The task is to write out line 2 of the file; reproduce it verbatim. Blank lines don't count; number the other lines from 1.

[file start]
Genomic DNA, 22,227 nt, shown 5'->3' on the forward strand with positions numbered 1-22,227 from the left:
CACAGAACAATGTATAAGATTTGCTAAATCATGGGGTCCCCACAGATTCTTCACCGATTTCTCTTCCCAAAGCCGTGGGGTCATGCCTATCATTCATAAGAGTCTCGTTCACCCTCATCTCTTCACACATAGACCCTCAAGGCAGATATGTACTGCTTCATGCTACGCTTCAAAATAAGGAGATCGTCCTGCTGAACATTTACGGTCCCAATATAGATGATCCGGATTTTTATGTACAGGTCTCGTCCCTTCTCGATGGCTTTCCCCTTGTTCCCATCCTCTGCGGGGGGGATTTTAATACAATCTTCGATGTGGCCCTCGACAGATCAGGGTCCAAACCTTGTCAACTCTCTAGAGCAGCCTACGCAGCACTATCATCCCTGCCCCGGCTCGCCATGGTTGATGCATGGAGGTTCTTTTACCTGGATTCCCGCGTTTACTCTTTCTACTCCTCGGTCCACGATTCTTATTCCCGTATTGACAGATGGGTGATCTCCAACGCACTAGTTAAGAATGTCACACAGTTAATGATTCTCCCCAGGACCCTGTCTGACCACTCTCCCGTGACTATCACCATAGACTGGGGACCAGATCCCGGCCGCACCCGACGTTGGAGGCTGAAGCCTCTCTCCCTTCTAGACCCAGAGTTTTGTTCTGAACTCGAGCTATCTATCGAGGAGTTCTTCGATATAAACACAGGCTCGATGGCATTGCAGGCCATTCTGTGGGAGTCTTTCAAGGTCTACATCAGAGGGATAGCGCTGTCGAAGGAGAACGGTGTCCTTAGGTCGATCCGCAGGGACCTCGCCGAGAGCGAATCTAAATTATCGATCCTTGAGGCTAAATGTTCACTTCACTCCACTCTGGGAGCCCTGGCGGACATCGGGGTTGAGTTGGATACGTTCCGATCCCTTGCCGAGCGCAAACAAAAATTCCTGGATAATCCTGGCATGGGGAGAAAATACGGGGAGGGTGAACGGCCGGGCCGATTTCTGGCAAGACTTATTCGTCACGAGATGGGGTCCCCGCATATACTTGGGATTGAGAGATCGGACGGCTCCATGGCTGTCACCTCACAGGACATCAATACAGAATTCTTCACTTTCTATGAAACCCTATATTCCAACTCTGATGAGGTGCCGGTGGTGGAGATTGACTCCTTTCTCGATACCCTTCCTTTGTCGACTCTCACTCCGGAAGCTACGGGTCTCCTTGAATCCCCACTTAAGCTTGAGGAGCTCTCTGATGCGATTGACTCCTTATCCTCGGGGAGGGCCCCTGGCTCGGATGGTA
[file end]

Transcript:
CACAGAACAATGTATAAGATTTGCTAAATCATGGGGTCCCCACAGATTCTTCACCGATTTCTCTTCCCAAAGCCGTGGGGTCATGCCTATCATTCATAAGAGTCTCGTTCACCCTCATCTCTTCACACATAGACCCTCAAGGCAGATATGTACTGCTTCATGCTACGCTTCAAAATAAGGAGATCGTCCTGCTGAACATTTACGGTCCCAATATAGATGATCCGGATTTTTATGTACAGGTCTCGTCCCTTCTCGATGGCTTTCCCCTTGTTCCCATCCTCTGCGGGGGGGATTTTAATACAATCTTCGATGTGGCCCTCGACAGATCAGGGTCCAAACCTTGTCAACTCTCTAGAGCAGCCTACGCAGCACTATCATCCCTGCCCCGGCTCGCCATGGTTGATGCATGGAGGTTCTTTTACCTGGATTCCCGCGTTTACTCTTTCTACTCCTCGGTCCACGATTCTTATTCCCGTATTGACAGATGGGTGATCTCCAACGCACTAGTTAAGAATGTCACACAGTTAATGATTCTCCCCAGGACCCTGTCTGACCACTCTCCCGTGACTATCACCATAGACTGGGGACCAGATCCCGGCCGCACCCGACGTTGGAGGCTGAAGCCTCTCTCCCTTCTAGACCCAGAGTTTTGTTCTGAACTCGAGCTATCTATCGAGGAGTTCTTCGATATAAACACAGGCTCGATGGCATTGCAGGCCATTCTGTGGGAGTCTTTCAAGGTCTACATCAGAGGGATAGCGCTGTCGAAGGAGAACGGTGTCCTTAGGTCGATCCGCAGGGACCTCGCCGAGAGCGAATCTAAATTATCGATCCTTGAGGCTAAATGTTCACTTCACTCCACTCTGGGAGCCCTGGCGGACATCGGGGTTGAGTTGGATACGTTCCGATCCCTTGCCGAGCGCAAACAAAAATTCCTGGATAATCCTGGCATGGGGAGAAAATACGGGGAGGGTGAACGGCCGGGCCGATTTCTGGCAAGACTTATTCGTCACGAGATGGGGTCCCCGCATATACTTGGGATTGAGAGATCGGACGGCTCCATGGCTGTCACCTCACAGGACATCAATACAGAATTCTTCACTTTCTATGAAACCCTATATTCCAACTCTGATGAGGTGCCGGTGGTGGAGATTGACTCCTTTCTCGATACCCTTCCTTTGTCGACTCTCACTCCGGAAGCTACGGGTCTCCTTGAATCCCCACTTAAGCTTGAGGAGCTCTCTGATGCGATTGACTCCTTATCCTCGGGGAGGGCCCCTGGCTCGGATGGTA